The month of December is the slowest month of the year when it comes to the recruitment process. If you are looking for a job here is how to keep yourself motivated during the slump!
Click here to watch my latest Discover Your Career Q&A
I remember my first day at my first job out of school, an IT recruiter in a recruitment agency in downtown Toronto. I came home that evening and said to my aunt (I was living with her at the time) that it was a good first day but that I don’t know how I’ll be able to last out the year. That was my plan when I took the job, work for 1 year before trying to get a corporate HR job.
Well I lasted that 1 year. In fact I was there for 4 years and I was laid off. I didn’t leave of my own accord. And I’m still working through the why. I was so unhappy and there were times where I did a halfhearted job search but there was always one reason or another that kept me stuck in that job I hated. And yes there were the practical reasons – job stability, money, career progression but honestly I used those reasons as excuses to ignore the things that I was telling myself. That I wasn’t good enough, that I didn’t have time or that I was afraid.
And I know I’m not alone. Throughout my 15 years of experience I have heard many “practical reasons” for staying in a job you hate but upon digging there is always an underlying negative voice that is the real reason. Today I want to talk about the six most common, I’m sure if you are stuck that at least one of these will resonate with you.
1. It’s too late for me.
You have finished your degree, you have had kids, you are over 40, you are close to retirement. You feel that your ship has sailed and that since it is too late that you need to suck it up and be thankful for the job you do have.
Can I tell you something though – it is never too late to change. So what if you have been a teacher for 15 years or just completed a degree in Engineering or only have 5 years left until you are retiring. YOU STILL HAVE TIME. I have clients that are 55 years old and who are done with the jobs that they hate. They want to spend their last years in the workforce doing something they love not something that they are just tolerating. I have clients who have done complete 180s in the career because they realized they had been pursuing someone else’s dream – their parents, society’s and that it is time to start going after their own dreams.
My message to you: YOU STILL HAVE TIME.
2. I am afraid
Change is scary. The unknown is terrifying. The thought of failure is enough to have you quaking in your boots. So you stay, you may say to yourself that there is no guarantee, that the grass is always greener or the whole “devil you know”, all excuses to allow you to succumb to your fear.
Which is exactly what it wants you to do. Our brains don’t like change and fear is the voice that helps keep us in check. So we listen to it because at the end of the day we don’t want it yelling at us. We may think that it is all well and good for other people, that they are different, that they aren’t fearful.
But let me let you in on a secret. We all have fear talking to us, yelling at us to stop. I know fear has a starring role in my life most of the time, not letting it get in my way of joy in my life and career is a constant struggle.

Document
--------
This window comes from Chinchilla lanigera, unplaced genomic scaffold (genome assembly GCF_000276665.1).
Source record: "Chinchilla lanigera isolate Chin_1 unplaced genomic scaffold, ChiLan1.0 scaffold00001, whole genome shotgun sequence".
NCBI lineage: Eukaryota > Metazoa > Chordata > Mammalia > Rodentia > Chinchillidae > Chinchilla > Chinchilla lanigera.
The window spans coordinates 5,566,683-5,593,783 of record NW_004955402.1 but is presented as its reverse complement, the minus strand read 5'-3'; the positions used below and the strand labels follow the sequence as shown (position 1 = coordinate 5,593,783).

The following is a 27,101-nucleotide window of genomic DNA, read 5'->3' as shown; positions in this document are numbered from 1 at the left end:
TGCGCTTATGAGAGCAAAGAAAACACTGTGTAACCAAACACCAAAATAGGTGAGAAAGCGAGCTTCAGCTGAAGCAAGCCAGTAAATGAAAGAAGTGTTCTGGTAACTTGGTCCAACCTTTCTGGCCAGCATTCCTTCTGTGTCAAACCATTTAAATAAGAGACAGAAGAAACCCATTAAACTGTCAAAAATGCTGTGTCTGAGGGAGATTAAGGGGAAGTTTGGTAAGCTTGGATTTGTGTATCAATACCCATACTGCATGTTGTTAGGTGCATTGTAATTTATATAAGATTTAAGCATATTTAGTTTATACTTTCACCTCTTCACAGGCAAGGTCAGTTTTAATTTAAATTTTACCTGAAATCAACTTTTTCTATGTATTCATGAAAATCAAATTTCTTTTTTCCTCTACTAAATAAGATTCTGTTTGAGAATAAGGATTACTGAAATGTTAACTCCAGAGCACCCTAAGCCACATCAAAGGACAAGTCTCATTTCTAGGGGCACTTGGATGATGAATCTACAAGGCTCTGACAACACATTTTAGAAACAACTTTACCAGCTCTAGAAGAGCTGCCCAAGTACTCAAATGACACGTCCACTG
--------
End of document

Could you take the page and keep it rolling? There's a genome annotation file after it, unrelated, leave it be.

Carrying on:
Fear never goes away. That would be like saying we can completely eliminate happiness, sadness or anger from our lives. It just doesn’t happen. But we can change how we respond and react to fear. I know for me, I recognize when fear starts talking. And I calmly welcome it and tell it that no matter what it says that it isn’t going to get in the way of me moving forward. The key is to recognize it because fear is sneaky and it can wear many masks, so you have to be careful!
My message to you: you can’t be brave without fear
3. I am not good enough
Being in a job you hate pulls us into a negative whirlwind of thoughts. The star of the show is typically that you are not worth it, you can’t do it, that you are not good enough or deserving of a job you love.
This thought is like the heaviest of weights we add to our shoulders that we must carry throughout all aspects of our lives. Meaning that it is a dangerous thought, one that has negative impacts. It slows us down on any sort of forward progress, it drains us of all energy and gets in the way of enjoying not just your career and job but your life.
If this is you then surrounding yourself with people who value you, you build you up and who believe in you is a good first step. Finding a cheerleader to stand in your corner, to help lessen the load and to remind you of your worth is key.
My message to you: you are worth it.
4. I don’t have time
Life is busy. Commuting 2+ hours, working 10+ hours, trying to fit in our life obligations (family, friends, etc) leaves us barely enough time to sleep never mind time to figure out what we want and to go after it.
One question I have for those who don’t have time (and a question I often ask myself), is why are you so busy? Overworking and busyness is often a tactic that we use to distract ourselves from our feelings of dissatisfaction, uneasiness and unhappiness. Kind of like emotional eating or shopping or scrolling endlessly through social media – working too many hours may be a coping mechanism that you have so that you don’t have to deal with those feelings.